BAG five Wainwrights (Shipman Knotts, Kentmere Pike, Harter Fell, Branstree and Selside Pike) and enjoy fantastic views of the fells above Kentmere and Haweswater, then see the lovely Swindale and Mosedale valleys, writes JOHN EDMONDSON.

Much of the route follows walls and fences, which simplify navigation, but this is a long, hard walk, so start early if the days are short. Park at Sadgill, which is at the end of the Longsleddale road, map reference NY 483 056, postcode LA8 9BE.


Distance: 12.5 miles with 3,500 feet of ascent

Time: 7 hours

Terrain: fell paths and tracks, boggy in parts

Map: OS Explorer OL7


1 Cross Sadgill bridge and turn left onto the public byway for Stile End and Kentmere. Keep right and ascend the twisting stone-pitched roadway. After the track starts to descend go through a gate then turn right onto a mainly grassy footpath. Ascend Wray Crag beside a wall on the right and continue to the summit of Shipman Knotts (which means shepherd’s rocky hills). Climb over a steep ladder stile and stay by the fence on the right to visit the summit of Goat Scar. Alternatively, follow the main path on the left to Kentmere Pike, marked by a trig point just across the wall.

2 Continue along the wall/fence-side path to the stone and metal cairn marking the top of Harter Fell then follow the path round to the right. Haweswater and Small Water appear on the left. The path bends right, keeping alongside the fence, then veers left, descending to the Gatescarth Pass. Cross the track, skirting to the left of a boggy area, and follow the grassy path by the fence to Branstree (whose name translates to steep path). The summit - marked by the base of a trig point - is to the left. Continue along the line of the fence on the right passing two stone pillars then descending to Captain Whelter Beck. It’s named after the leader of Kendal archers who, in 1336, ambushed Scottish raiders below Castle Crag on the opposite side of Haweswater. Climb to the summit of Selside Pike. Walk to the left for better views over Haweswater, Penrith and Shap, then return to the cairn.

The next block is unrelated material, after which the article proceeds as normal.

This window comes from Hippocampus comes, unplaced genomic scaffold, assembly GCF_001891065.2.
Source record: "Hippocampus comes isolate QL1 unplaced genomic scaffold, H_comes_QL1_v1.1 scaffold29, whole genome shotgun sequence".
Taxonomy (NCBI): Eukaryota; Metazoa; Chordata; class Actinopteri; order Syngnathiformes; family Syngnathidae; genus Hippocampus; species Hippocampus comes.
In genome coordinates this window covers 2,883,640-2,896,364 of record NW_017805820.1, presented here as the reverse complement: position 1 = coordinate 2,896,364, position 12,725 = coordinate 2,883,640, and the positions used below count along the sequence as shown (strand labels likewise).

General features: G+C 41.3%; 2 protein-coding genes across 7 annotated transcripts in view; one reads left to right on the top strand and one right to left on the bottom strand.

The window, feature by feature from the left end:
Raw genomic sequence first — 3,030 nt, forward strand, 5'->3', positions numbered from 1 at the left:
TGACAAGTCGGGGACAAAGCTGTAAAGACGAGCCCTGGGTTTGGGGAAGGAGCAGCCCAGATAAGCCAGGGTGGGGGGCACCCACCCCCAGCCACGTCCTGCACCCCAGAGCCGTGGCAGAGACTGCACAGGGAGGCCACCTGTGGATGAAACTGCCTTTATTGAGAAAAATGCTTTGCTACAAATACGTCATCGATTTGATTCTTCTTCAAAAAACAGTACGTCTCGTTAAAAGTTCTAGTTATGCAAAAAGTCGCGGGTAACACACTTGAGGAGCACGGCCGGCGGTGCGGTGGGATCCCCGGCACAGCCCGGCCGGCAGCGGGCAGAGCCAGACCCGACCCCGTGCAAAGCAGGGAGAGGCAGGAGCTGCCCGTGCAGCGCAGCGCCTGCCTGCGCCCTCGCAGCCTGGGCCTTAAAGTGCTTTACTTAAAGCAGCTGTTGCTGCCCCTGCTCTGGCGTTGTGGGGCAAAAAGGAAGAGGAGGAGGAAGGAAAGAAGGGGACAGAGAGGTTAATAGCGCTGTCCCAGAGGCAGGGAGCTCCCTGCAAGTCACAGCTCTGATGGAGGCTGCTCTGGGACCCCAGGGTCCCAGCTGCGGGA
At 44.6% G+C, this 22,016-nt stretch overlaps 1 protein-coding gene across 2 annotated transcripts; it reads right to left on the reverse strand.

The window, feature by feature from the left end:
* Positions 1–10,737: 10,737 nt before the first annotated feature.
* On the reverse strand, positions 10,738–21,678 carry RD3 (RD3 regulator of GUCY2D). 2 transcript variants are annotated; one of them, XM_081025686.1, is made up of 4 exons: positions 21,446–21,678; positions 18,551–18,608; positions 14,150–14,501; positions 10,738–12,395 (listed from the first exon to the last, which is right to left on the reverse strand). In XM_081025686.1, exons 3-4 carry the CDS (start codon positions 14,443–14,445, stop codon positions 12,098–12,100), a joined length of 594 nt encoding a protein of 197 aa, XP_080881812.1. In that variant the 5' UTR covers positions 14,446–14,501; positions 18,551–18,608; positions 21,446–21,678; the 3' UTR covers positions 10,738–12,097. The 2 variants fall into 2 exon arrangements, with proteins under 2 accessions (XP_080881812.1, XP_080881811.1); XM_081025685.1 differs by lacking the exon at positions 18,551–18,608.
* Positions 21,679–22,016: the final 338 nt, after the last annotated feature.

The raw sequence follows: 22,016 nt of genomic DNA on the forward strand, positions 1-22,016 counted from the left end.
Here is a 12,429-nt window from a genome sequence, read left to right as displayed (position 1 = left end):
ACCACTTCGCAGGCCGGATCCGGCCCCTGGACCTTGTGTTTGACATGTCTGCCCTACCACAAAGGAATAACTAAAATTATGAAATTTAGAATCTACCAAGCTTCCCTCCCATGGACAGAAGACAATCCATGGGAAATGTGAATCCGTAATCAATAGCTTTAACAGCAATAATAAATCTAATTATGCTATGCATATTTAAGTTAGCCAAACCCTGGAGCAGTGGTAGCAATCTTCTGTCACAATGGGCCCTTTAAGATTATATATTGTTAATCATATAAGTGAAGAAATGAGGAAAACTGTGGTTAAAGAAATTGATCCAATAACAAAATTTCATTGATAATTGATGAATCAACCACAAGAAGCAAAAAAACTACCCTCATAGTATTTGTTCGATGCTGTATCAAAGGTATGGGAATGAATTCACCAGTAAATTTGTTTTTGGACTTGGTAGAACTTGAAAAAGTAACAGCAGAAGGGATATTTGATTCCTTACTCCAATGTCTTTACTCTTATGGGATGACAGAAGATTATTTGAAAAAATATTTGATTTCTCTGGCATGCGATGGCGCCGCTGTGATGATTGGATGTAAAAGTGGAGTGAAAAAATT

3 Continue beside the fence turning 90 degrees to the right down to the bottom of a hanging valley. Cross the charmingly named Hobgrumble Gill and ascend the other side of the valley. At the top make a 200-yard excursion to the left to view the lovely Swindale valley. Return to the fence and descend into Mosedale. Turn right, go through a metal gate and follow the grassy path along the edge of the valley (partly along the line of an ancient wall). Keep to the right of the valley and merge with a stony track leading to Mosedale Cottage, a shelter maintained by the Mountain Bothies Association. If by this stage of the walk you are exhausted, it is dark, or the weather turns foul, it could be wise to stay here: you still have more than three miles to walk and probably no mobile signal. Pass to the left of the building and continue walking up the valley along a grassy path for about three quarters of a mile. Here in particular, it is clear how Mosedale got its name, which means the valley with a bog. Go through a fence gate and descend Brownhowe Bottom towards the disused Wrengill quarry. Ford the beck then turn left onto the Gatescarth Pass and follow the stony track back to where the walk began.

Next week: an easy stroll to the Meaburns and Lyvennet

NB: restrictions on space mean that this article provides a general summary of the route. It is advisable for anyone who plans to follow the walk to take a copy of the relevant Ordnance Survey map.